By Al Sears, MD
Editor: If you thought the damage caused by excess dietary carbohydrates, particularly refined carbs, wasn’t bad enough, it gets worse. Dr. Sears outlines the vision damage that can be caused by eating too many carbohydrates.
Article begins: Despite what your eye doctor may tell you, vision loss doesn’t have to be an inevitable part of getting older. And a new 20-year study backs up what I’ve been telling my patients for years…
Decades of eating a typical carb-heavy Western diet is what causes visual impairment – and even blindness – later in life.
The study, published in the British Journal of Ophthalmology, found an association between a diet full of carb-rich processed foods and age-related macular degeneration (AMD).
The researchers looked at the development of macular degeneration in 16,000 American adults. Using data on 66 different kinds of foods, they identified two distinct eating patterns. One they labeled “Prudent,” or healthy. The other, which included high levels of processed foods, grains, sweetened drinks, and sugar-laden desserts, they identified as “Western.”
The incidence of AMD vision loss was three times higher in the group that ate a Western diet.
I’m never surprised by studies like this. I’ve seen this pattern in the indigenous tribes I’ve studied for decades.
You see, the rate of vision loss among tribes has historically been very low. In fact, a century ago, the rate of visual impairment among Alaskan Inuits was less than 1%. Today it’s close to 50%!
And those numbers shot up in just a single generation.
So what’s changed for the Inuits?
Their diet. The traditional Inuit diet was stable for generations. It consisted of fish from the ocean; sea and land mammals including walrus, seal, whale, caribou, and polar bear; birds and eggs; seeds and berries.
A recent study found that only 16% of foods consumed by Inuit adults now come from their traditional diet. The other 84% is processed foods. 1
So it’s not surprising that one study found that only 2 out of 131 Inuit elders experienced vision loss. But more than half of their children and grandchildren — who grew up on processed foods — needed glasses. 2
The medical industry blamed compulsory schooling and “close [reading] work.” It’s a nice theory, but it doesn’t hold water. Here’s why…
There’s an island nation in the South Pacific called Vanuatu. The children here also attend school eight hours a day.
But they still eat a traditional diet. Most grow their own food — papaya, yams, coconut, and mangoes. They eat fish and raise fowl. The kids don’t eat cereal for breakfast or white bread sandwiches for lunch. And the rate of kids who need glasses in Vanuatu is just 2%.
Here’s what happens to your eyes on a carb-heavy diet…
The refined foods in the typical Western diet send a lot of sugar into your body. All that excess glucose — and your body’s insulin reaction — changes the shape of your eye.
On top of that, when your blood sugar constantly rises and falls, the delicate tissue and blood vessels in the eye get damaged. High sugar levels also make the lens of the eye swell. This causes blurry vision.
This is common in diabetics. But the truth is anyone with consistently high blood sugar is at risk of AMD.
One study from Tufts University found that people eating the most sugary carbs increased their risk of age- AMD by up to 42%. 3
High blood sugar levels cause damage to your vision in another way.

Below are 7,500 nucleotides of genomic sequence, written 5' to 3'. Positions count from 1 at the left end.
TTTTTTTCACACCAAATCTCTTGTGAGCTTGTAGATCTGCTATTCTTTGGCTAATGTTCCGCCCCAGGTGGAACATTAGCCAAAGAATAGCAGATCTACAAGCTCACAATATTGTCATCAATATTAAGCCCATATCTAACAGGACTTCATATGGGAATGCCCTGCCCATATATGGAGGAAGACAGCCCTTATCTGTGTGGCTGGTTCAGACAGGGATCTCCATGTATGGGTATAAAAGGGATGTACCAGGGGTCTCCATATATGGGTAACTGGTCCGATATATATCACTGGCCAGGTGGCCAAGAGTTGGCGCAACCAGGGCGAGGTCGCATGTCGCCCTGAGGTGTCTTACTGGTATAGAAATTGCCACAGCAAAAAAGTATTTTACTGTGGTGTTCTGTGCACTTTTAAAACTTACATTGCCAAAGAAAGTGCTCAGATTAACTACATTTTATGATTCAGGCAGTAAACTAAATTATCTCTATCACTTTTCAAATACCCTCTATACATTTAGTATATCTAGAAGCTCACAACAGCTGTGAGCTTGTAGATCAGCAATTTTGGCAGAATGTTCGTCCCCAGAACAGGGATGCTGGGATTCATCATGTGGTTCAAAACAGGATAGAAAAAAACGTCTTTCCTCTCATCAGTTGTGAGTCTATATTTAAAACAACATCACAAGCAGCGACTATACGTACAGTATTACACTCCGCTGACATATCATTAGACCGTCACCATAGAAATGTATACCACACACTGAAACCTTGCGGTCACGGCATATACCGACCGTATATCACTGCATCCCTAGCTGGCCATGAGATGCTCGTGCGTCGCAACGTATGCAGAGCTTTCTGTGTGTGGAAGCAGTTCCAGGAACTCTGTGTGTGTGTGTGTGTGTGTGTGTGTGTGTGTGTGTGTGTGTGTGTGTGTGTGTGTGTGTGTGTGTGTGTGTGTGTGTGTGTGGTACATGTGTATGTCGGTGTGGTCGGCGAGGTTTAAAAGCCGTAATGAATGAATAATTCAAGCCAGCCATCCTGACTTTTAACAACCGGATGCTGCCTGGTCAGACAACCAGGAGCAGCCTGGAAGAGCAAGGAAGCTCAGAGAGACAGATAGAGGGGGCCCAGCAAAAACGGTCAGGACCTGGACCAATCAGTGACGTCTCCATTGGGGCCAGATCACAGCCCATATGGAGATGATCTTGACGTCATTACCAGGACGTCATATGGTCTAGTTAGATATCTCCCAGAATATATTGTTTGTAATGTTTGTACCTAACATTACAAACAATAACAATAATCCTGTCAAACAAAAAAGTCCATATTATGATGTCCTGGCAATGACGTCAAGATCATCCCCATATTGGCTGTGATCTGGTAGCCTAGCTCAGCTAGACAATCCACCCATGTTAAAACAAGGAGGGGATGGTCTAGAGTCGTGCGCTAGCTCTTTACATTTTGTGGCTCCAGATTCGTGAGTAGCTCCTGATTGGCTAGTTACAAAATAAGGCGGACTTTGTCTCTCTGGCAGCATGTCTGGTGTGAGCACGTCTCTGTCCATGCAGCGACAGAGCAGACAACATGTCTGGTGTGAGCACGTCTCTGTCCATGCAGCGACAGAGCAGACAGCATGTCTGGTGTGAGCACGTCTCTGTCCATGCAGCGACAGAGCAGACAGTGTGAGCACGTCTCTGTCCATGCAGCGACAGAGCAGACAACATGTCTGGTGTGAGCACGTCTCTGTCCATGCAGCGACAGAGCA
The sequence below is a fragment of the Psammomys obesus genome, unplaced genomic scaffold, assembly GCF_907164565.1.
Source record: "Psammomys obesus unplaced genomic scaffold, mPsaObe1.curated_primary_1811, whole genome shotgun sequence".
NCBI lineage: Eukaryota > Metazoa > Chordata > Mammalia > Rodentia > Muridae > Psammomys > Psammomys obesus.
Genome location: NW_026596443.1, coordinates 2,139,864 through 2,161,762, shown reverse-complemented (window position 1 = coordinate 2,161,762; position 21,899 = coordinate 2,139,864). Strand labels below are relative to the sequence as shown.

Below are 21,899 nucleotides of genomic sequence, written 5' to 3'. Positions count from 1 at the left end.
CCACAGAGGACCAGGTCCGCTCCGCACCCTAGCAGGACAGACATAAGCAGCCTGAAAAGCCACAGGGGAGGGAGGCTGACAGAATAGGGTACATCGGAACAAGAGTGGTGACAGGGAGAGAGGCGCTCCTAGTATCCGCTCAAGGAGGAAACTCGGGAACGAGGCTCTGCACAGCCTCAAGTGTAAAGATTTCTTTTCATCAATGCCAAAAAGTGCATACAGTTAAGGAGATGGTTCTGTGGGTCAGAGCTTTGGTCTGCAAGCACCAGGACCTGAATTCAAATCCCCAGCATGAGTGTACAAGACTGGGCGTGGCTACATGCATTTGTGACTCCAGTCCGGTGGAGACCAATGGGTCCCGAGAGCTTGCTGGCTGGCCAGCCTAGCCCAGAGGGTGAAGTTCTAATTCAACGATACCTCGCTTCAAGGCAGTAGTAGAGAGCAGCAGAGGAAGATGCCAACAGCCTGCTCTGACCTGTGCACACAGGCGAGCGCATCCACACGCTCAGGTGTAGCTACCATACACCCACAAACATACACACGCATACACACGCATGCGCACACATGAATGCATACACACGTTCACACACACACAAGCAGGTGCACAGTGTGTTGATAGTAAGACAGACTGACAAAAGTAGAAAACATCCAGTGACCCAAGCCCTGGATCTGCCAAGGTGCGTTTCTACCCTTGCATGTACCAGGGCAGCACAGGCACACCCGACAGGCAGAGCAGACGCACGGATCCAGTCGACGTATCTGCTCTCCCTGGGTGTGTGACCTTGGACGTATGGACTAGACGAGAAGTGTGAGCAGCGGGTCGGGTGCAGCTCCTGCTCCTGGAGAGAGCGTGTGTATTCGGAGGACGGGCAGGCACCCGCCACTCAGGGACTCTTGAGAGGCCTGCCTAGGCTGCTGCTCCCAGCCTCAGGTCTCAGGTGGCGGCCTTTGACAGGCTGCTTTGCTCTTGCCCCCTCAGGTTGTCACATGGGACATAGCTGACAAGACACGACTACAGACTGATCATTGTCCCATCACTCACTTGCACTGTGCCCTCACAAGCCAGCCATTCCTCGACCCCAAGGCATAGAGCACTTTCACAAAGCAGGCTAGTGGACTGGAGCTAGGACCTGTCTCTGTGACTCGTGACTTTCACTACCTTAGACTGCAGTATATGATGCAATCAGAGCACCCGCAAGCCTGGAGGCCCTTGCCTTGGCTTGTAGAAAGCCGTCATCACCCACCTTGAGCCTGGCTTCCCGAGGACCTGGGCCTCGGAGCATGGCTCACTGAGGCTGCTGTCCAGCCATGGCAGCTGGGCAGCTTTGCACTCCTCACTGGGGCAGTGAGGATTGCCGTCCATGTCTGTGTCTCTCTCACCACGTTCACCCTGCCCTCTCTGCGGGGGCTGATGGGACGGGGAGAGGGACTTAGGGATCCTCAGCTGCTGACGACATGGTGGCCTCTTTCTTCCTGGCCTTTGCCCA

Cataracts are caused by sugar molecules attaching themselves to proteins in the lens of your eye, in a process called glycosylation. This causes the proteins to twist, bend over and clump together and as a result, your lens becomes cloudy and less elastic.
Three steps to rebuilding better vision
One: Go super-low carb. Your body’s requirement for carbs is zero. This means no grains, including so-called “healthy” whole grains, no processed sugars, and no foods from a box or bag. Avoid starchy vegetables like potatoes, parsnips, peas, and corn.
Also beware of hidden carbs. These include cashews, pistachios, almonds, bananas, apples, pears, grapes, and oranges.
Two: Eat more healthy fats. A study at the National Institutes of Health looked at the link between nutrition and AMD in more than 4,500 people. They found those who consumed the healthiest omega-3 fats from oily fish had the lowest rates of the disease. 4
But it’s hard to get what you need from food. I recommend supplementing with 600 mg to 1,000 mg of omega-3s from squid oil daily.
Three: Supplement with nature’s top two eyesight savers. The best nutrients for improving vision and protecting your eye health are lutein and zeaxanthin. In fact, your eyes can’t function without them. Studies have shown that eating foods rich in lutein and zeaxanthin can increase the pigment density in the macula and therefore lower the risk of macular degeneration.
Your best food sources for lutein and zeaxanthin are dark, leafy vegetables like spinach, kale, and collard greens. But it’s not easy getting enough from your food. I recommend supplementing with 20 mg of lutein and 1 mg of zeaxanthin.
To Your Good Health,
Al Sears, MD, CNS
- Morgan R, et al. “Inuit myopia: an environmentally induced “epidemic”?” Can Med Assoc J. 19758;112(5):575–577.
- “Western Diet Fuels Spike in Blood Pressure of Canada’s Inuit.” Heart and Stroke Foundation of Canada. www.heartandstroke.com. Accessed on July 19, 2022.
- Cordain L, et al “An evolutionary analysis of the aetiology and pathogenesis of juvenile-onset myopia.” Acta Ophthalmologica Scandinavica. 80(2):125-135.
- “Risk Factors Associated with AMD.” Ophthalmology. 2000, 107(12): 2224–2232.